Positive Spin:
I'm learning how to advocate for myself here.  I've experienced two extremes on how to handle situations where I could be "played"; one extreme where I am my typical polite Canadian self and allowing people to take advantage of the fact that I will let things slide simply to avoid confrontation; to the other extreme where I am riled up to the point of anger and using force and influence to get what I want (Westerners are often given more respect than other nationalities here and it is something that can be taken advantage of).  I'm coming to find a good balance now where I can be assertive while using warmth and kindness paired with strength and knowledge to stand up for myself and get what I am warranted.  I am coming to know the subtle ways of arguing my point while allowing others to feel like they are heard and understood.  I'm also learning when it is worthwhile to actually just let something go.

Difficulty #3 - Prayer Times:
Running errands isn't a simple task of getting into a car and heading to the grocery store or mall.  Saudi Arabia has times when everything is shut down for Muslims to practice their prayers.  I'm all for giving people the chance to practice their religion, so I don't begrudge them this at all.  I think it's great that they don't have to worry about leaving their post to go pray.  But I can't deny the fact that it is uber inconvenient for me that at approximately 12:00, 3:30, 6:00, and 8:00 everyday all stores and restaurants are shut down for 20-30 minutes.  This means that I have to calculate the best time to head off to go shopping and rush through a purchase if I want to finish up at a store before prayer is called.  I've had many times where my shopping trip was extended by a good 30-45 minutes simply because I miscalculated how long it would take for me to finish up.  Many times I've also been locked IN at either a restaurant or a grocery store because I decided I was done and ready to go during the period of prayer (restaurants and grocery stores don't kick you out the way other retail establishments do...they simply allow you to remain inside to continue shopping or eating while the clerks and waiters go off to pray).
Positive Spin:
I love the call to prayer or Adhan.  It's so ethereal and beautiful to hear the Muezzin sing out the announcement that it's time for the Muslims to close up shop and get themselves situated for praying.  You can hear it wherever you go because it's announced over loudspeaker throughout the city and in all buildings.  Here's a cool recording of it I found on YouTube:  http://www.youtube.com/watch?v=UlLaUCAQlQQ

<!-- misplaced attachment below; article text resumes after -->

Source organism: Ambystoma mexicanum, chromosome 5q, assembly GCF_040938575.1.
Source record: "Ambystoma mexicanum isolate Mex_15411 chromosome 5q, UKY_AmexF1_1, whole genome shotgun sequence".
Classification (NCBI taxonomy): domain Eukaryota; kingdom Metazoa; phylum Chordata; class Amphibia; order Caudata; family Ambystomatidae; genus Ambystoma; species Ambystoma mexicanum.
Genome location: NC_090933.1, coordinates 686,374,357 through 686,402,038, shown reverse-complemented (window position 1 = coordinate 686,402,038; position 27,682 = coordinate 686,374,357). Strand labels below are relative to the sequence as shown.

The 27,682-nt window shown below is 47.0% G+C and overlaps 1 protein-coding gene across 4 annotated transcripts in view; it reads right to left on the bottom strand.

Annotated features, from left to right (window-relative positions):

Difficulty #4 - Not Allowed to Drive:
 I'm not the type of girl to spout feminist debate and rant about the inequality of women, but not being allowed to drive?  In the 21st century??  Come ON!!  I knew this was something I would be dealing with when I moved here.  I figured I would just roll with it, and I have done so.  The thing is, the longer I stay here the more not being able to drive irks me and wears on my patience.  It really is incredibly hard for me to not have the freedom to just get up and go whenever I want.  I am an extremely independent person and, while I have amazing male friends who are generous with offers to drive me to get groceries and do other chores, it kills me to have to rely on them.  I can get drivers, which helps in the independence department, but they need to be scheduled.  If I don't plan far enough ahead there's a good chance I won't be able to get one.  If I can get a driver, many of them have no idea where I want to go either because they can't speak English very well or they simply have no clue how to get to the place I am aiming to go to.  So, a simple desire to just get something done, for example, like a picture custom framed, turns into a big mess because I'm not sure of an actual place to go get this done and my driver has no clue what I mean by the word "frame."  Along with this, some drivers scare the crap out of me.  The driving here, in general, is scary.  Add to that a driver who has no sense of what defensive driving is and seems to think that weaving in and out of traffic is the best way to get somewhere and you've got a girl who's almost in tears wishing that she could just drive her own frickin' car.  Going back to the many drivers who never know where the place is that I want to go; I would gladly tell them how to get there but I don't typically know either.  If I could drive my own car, however, I would happily go exploring the city and get familiar with the place.  A friend once said to me that she has been here for over a year and still doesn't feel any connection to the city.  She said that, when she leaves her compound, she feels like a visitor to Riyadh.  I've been here for over nine months now and I completely agree with her.  I know that there are some amazing places to see here, right in the city, and I have no way to truly get to know them.  It's not like this city is walking/biking/public transit friendly.  The only way to really explore Riyadh is to drive around and I can guarantee you that, unless I have my own private driver, I am not going to be able to do this.  Bottom line, the not-being-allowed-to-drive situation makes me sad.  I live in such an exotic and interesting place and I am likely never going to get to know it the way it deserves to be known.